I’ve noticed several common mistakes in work submitted on CC that could easily be fixed to improve one’s writing. For the most part, they are very simple, and would require only a search and replace.
One: Take out extra words. Words like: even, really, some, seem/seems/seemed, appeared, somewhat, almost, very, well, and others. You can do a Google search to get a full list. These words weaken and bog down the narrative, without adding anything to the story or the description.
Mark Twain said to replace “very” with “damn.” When your editor deletes “damn,” then your writing will be as it should be.
Consider the sentence, “He wore what appeared to be a red hat.”
Was he wearing a red hat, or not? If he was wearing a red hat, then just say that he wore a red hat: “He wore a red hat.”
Another very common thing is for new writers to use “almost.” “The sun was almost too bright.” Why tell me that? It was not too bright if it was almost too bright. So show me. “The glare of the sun made it difficult for him to see. If it were any brighter he would have been blinded.”
The last example I’ll give is the word “really.” “It was really dark.” What does that mean? Show me how dark it was. “He found himself in blackness so intense it pressed on his eyeballs.”
“I didn’t really want it.” Why not say, “I didn’t want it?” Sure, there are times when it might fly, such as “I told him I wanted it, but I didn’t really.” (Although that can also be written better).
Do an experiment. Make a copy of your story, then do an auto search and replace on the copy (not the original) to delete all these words. Just take them right on out. Then read it. See what you think.
Two: Take out the word “that.” One of the best pieces of advice I got about writing was to go on a “which hunt.” Go through and take out the word “which” and replace it with “that.” Then go through and take out the “thats.”
There are times when the word “that” is necessary. For example, in answer to the question, “Which one?” “That one.”
But I submit that 90% of the time, it’s unnecessary and wrong. To wit: “She is the one that I want.” In dialogue, if the person speaking is not highly educated, you can probably get away with it. But in narrative, it’s wrong.
Go through your story and take out all occurrences of the word “that,” except in cases where the sentence makes absolutely no sense. In the example I gave, “Which one?”, the answer cannot be “One.” So, you need the “that.” Otherwise, you probably don’t.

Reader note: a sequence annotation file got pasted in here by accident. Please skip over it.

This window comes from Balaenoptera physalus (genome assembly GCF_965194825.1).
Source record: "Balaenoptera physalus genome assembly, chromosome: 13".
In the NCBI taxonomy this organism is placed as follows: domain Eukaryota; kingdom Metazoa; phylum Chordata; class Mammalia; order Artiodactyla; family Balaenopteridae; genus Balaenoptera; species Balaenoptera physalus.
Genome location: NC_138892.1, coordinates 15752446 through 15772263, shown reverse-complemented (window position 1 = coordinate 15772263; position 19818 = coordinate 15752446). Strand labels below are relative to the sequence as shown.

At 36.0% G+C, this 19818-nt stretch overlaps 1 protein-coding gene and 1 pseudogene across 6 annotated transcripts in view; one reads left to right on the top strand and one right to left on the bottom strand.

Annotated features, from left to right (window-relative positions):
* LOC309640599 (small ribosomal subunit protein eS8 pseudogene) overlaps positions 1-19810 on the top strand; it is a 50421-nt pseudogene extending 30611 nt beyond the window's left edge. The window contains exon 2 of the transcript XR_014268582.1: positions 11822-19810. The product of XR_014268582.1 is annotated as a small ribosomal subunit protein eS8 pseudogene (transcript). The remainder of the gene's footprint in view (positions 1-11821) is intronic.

You might say, “Well, that’s how my character speaks, and it’s first person narrative.” I still say take it out.
Do the delete experiment with “that” too.
Three: “Ly” words. Elmore Leonard said he would never use a word ending in “ly” (and adjective), even as a dialogue tag (“He said sharply). That’s a bit radical, but it’s a good practice to see if you can avoid them.
Leonard’s theory was that a writer should be able to evoke the nature of the thing said by the context.
If you have to tell me “he said, wryly,” then you haven’t done your job as a writer. Go through your writing and see if you can’t 1) simply delete the adjective, or 2) if you feel you need something there, find a way to say it without using an adjective.
Four: Passive voice. If you are using the word “was,” or “were,” or any form of the verb “to be,” you are probably using passive voice.
There are two problems with it. One, it’s weak, and two, it’s telling, not showing.
Don’t tell me “he was a nice guy.” Show me by what he says and does.
Don’t tell me “there was a red barn in the middle of the field, and the field was green.” Say, instead, “A large, weather-beaten red barn stood in the middle of a sun-drenched field of green winter wheat.” (Okay, it’s not going to win any awards, but you see what I mean.)
Go through your story and highlight the words “was” and “were.” Then think of how you might say the same thing in the active voice.
Five: Dialogue tags. Use only “said” or “asked,” except on rare occasions. (“shouted,” “mumbled,” “spat,” etc., may be used sparingly)
Dialogue tags should generally be used only to the extent necessary to allow the reader to keep track of who’s speaking.
In good writing, one can tell the nature of the conversation by the context, and by the words used.
For example, I see a lot of “he replied,” or “he answered.” If the person speaking has been asked a question, then by definition what he says in response is an answer or reply. You don’t need to tell me. If it’s necessary to have a dialogue tag to keep track, then just say “he said.”
Conclusion: Writing is a craft. By mastering a handful of techniques and principles you can improve your writing substantially. Many of you aspire to be published. If your writing contains any of the five things I've listed above, the chances of publication, or of getting an agent, are slim, no matter how wonderful your story idea. Apply these rules to your next piece and see how the comments compare to the last. Thanks for reading. Happy writing.